The China Pakistan Economic Corridor (CPEC) was a big opportunity for Pakistan’s economic revival.

He said Chinese President Xi JInping, whose had postponed his visit to Pakistan in May due to the coronavirus pandemic, would come in the winters.

He regretted that many European countries were supporting India against China.

Prime Minister Imran Khan said Pakistan had immense potential to become a tourist destination owing to its splendid landscape and diverse culture.

He said his vision was to invest in the country’s youth to use them as rich human resource in order to put the country on prosperity.

He said construction sector alone had the potential to give a boost to economic activity and mentioned that several incentive packages were given by his government for housing sector.

The Prime Minister said Lahore’s River Ravi Urban project and Karachi Bundle Eye would be the mega projects to be built as modern infrastructures in the country’s two major metropolitans.

He said the government would also work on gas exploration projects to overcome energy crisis.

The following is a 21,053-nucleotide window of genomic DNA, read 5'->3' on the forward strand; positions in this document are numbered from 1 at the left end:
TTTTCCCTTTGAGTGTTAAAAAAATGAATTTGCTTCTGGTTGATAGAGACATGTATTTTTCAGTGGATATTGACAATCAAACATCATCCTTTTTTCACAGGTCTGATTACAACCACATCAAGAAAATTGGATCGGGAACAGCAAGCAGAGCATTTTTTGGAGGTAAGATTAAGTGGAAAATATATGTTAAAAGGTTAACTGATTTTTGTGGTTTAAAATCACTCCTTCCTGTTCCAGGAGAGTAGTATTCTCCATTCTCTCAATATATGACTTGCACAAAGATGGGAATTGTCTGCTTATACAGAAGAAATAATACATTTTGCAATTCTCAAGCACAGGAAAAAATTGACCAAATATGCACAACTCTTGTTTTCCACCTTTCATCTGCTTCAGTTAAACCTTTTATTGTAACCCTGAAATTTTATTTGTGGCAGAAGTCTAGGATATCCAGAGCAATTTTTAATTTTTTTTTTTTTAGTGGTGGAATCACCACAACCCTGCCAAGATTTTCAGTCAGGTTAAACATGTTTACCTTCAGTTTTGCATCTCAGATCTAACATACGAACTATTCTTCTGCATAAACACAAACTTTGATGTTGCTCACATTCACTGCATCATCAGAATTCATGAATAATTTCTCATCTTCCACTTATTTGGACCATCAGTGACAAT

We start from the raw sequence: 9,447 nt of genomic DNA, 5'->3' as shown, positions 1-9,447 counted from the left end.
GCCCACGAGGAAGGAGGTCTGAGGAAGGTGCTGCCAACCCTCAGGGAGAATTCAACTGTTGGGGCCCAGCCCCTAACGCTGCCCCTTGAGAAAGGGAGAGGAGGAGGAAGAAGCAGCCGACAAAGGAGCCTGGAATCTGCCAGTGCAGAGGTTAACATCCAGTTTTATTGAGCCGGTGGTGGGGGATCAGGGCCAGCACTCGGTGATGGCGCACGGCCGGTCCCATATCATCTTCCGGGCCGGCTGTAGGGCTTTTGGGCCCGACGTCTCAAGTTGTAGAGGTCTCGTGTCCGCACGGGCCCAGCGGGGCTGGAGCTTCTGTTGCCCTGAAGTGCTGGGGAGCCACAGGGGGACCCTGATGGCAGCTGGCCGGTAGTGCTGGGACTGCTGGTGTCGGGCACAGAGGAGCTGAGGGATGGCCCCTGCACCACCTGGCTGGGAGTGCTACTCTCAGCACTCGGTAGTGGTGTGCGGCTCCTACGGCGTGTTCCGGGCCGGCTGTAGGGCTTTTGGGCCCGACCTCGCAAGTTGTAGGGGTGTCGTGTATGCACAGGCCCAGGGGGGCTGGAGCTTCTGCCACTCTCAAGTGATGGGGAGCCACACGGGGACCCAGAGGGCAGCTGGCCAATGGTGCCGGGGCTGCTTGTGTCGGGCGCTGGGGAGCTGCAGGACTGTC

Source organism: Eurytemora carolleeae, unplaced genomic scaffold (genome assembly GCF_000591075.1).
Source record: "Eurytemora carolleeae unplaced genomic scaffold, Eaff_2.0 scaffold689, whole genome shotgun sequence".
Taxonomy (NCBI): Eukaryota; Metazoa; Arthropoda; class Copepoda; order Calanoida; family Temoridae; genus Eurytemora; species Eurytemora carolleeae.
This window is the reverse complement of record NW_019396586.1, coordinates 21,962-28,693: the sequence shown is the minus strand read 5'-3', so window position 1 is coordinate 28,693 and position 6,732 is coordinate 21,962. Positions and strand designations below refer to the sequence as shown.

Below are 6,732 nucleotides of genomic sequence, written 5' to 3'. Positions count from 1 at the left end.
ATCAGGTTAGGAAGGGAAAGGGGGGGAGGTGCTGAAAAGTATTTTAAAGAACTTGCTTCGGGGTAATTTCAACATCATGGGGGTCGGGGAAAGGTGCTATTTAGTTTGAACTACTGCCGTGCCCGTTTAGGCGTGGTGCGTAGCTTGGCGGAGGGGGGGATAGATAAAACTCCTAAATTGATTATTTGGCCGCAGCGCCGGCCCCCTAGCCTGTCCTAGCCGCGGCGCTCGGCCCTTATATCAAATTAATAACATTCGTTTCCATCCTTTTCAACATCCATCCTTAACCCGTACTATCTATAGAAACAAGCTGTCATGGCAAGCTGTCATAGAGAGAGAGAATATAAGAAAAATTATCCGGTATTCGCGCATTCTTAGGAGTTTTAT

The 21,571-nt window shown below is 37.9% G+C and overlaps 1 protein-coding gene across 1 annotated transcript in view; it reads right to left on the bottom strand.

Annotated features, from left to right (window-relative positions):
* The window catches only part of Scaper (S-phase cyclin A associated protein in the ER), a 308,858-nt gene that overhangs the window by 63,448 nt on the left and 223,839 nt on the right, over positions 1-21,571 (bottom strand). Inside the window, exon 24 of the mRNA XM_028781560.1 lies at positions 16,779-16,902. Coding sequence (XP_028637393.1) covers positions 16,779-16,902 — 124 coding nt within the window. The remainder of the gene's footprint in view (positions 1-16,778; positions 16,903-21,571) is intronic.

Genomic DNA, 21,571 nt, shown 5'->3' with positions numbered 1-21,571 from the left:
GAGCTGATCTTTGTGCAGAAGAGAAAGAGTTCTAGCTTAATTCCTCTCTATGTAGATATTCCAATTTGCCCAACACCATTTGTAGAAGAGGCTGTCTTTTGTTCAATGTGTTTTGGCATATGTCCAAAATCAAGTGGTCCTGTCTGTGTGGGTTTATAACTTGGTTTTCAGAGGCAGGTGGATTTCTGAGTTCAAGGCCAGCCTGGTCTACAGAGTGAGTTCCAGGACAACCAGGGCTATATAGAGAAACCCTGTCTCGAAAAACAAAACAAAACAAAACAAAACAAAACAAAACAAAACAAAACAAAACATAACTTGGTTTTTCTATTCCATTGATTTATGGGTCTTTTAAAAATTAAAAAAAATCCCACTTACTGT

When asked about situation of Pakistan International Airlines and Pakistan Railways, he said mismanagement and over-recruitment resulted in debacle of these institutions.

He said the inquiry into fake pilot licenses was underway for seven months before it was made public, however, admitted that “presentation of the matter could have been better to avoid fall out and international embarrassment”.

He said work on giving separate status to Civil Aviation Authority (CAA) as a regulator was underway in line with the recommendation of Dr Ishrat Hussain’s committee of reforms.

In second stage, the modernization of airports would be conducted, he said.

On civic problems of Karachi, he regretted that the glory of country’s business hub eclipsed due to absence of local government system for the city.

“Karachi should have a metropolitan system with its own collection of money as the allocation from Public Sector Development Programme could not be enough for development of such a major city,” he said.